Upper Arlington Board of Education members mulled over Ohio's accountability system and expected changes that could tarnish the district's stellar state report card results during a workshop meeting on Aug. 27.

Upper Arlington Board of Education members mulled over Ohio's accountability system and expected changes that could tarnish the district's stellar state report card results during a workshop meeting on Aug. 27.

Like Ohio's other school districts, Upper Arlington is in assessment limbo after the Ohio Department of Education (ODE) announced the delay of the 2011-12 state report cards last week because of an investigation into improper attendance reporting by several school districts in Ohio, including Columbus City Schools.

Data-processing workers may have inflated Columbus schools' attendance figures by purposely removing large numbers of absent students from the data and sometimes withdrawing and re-enrolling students to erase poor attendance records, according to a story on June 24 in The Columbus Dispatch.

Missy Gordon, Upper Arlington's director of assessment, grants and student services, said more information about the report card delay should be available after the State Board of Education meeting on Sept. 10.

According to preliminary state report card results released early last month, Upper Arlington is on the fast track this year to earn an "excellent" rating for the 12th consecutive year, after meeting all 26 state indicators. Gordon said the district may also keep its current rating, "excellent with distinction," after value-added data are released for the final report card.

The district's performance index is 107.7 on the preliminary results, an increase from last year's 106.8.

Adequate yearly progress (AYP) scores, which measure how well student subgroups such as African-American, Limited English Proficient (LEP) and students with disabilities perform on assessment tests, also affects a district's rating.

Gordon said the district has met AYP benchmarks on the last two state report cards.

"The big things to ponder are the changes expected for the state report card next year," she said. "It still gives me pause that the vast majority of the assessment rating is based on how students perform on assessment tests for one day in May."

Earlier this year, the ODE announced it would adopt a more rigorous assessment process by the 2014-15 school year or as early as next year's report card.

The current rating system of excellent with distinction, excellent, effective, continuous improvement, academic watch and academic emergency will be replaced by letter grades from A-plus to F.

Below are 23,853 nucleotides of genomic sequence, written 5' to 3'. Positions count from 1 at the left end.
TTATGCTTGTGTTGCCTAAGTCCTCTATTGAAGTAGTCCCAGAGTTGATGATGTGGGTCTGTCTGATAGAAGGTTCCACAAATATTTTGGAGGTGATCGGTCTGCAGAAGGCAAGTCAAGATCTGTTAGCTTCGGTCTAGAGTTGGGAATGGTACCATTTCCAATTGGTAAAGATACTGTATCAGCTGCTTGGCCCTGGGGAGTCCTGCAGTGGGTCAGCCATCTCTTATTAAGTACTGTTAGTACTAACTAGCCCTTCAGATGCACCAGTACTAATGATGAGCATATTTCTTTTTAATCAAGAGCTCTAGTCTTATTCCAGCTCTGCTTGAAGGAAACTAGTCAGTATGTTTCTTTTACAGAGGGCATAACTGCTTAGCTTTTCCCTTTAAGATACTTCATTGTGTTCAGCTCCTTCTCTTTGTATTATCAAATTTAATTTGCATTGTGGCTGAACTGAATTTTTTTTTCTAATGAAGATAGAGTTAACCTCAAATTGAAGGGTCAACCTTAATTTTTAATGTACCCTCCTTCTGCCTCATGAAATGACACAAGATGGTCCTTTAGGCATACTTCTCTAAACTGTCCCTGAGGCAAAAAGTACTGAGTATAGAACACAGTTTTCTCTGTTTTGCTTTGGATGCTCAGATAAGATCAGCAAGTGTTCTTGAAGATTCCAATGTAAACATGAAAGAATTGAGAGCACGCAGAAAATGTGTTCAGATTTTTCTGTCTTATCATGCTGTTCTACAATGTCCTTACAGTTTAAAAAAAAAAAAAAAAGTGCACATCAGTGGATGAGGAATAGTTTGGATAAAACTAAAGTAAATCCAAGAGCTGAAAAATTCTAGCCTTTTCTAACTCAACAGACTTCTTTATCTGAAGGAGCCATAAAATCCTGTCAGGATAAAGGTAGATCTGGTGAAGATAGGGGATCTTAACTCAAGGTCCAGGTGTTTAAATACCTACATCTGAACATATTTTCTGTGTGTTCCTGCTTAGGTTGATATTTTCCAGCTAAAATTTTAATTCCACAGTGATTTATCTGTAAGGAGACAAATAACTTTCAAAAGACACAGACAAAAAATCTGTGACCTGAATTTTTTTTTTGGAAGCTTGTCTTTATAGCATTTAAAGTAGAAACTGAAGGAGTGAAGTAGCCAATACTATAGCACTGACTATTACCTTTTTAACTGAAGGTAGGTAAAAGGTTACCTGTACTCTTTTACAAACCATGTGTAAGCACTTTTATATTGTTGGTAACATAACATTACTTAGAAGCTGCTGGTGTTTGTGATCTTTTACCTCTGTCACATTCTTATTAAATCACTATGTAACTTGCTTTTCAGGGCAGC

"In the new accountability system, grades will be given for each component and those will then be averaged to obtain an overall grade," Gordon said.

The components would include indicators, performance index, gap closing (performance of subgroups) and value-added.

"Our expectation is to be a district that is graded 'A,' but that will be very difficult under the new system," Gordon said.

A simulation of the new report card calculations on the ODE website, at ode.state. oh.us, used Upper Arlington school data from the 2010-11 school year to show the district's excellent rating that year would change to a grade of B under the new system. The B grade was largely due to the performance of student subgroups.

Gordon said the state's new calculations would mean the performance of just a few students in the subgroups could bring down the letter grade for all students.

She said value-added would also receive a letter grade, but the only way to earn above a C would be to make more than a year's growth in one of two years, because a year's growth could earn no higher than a C grade.

She said students with perfect scores would not show a year's growth.

Another ranking may be based not only on the performance index scores but also on the percentage of school budgets spent for "classroom instructional purposes" compared to "non-classroom purposes," Gordon said.

Board Vice President Robert Arkin said the new calculations would not tell the whole story of a district's performance.

"A grade for a district under the new system would be like a rather broad brush," he said. "When you get to the details, it looks like a couple of areas where a few students do not perform would keep us from getting an A grade."

"One test should not define our district," board President Robin Comfort said. "We have so many great things going on in our classrooms. To have our scores so skewed isn't really fair."

Gordon said the district also has "a lot of teachers behind the test scores."

"We have excellent teachers in our classrooms, but they will have little control over the fact some third-graders had a bad day," she said. "I don't think any other profession is judged in this way."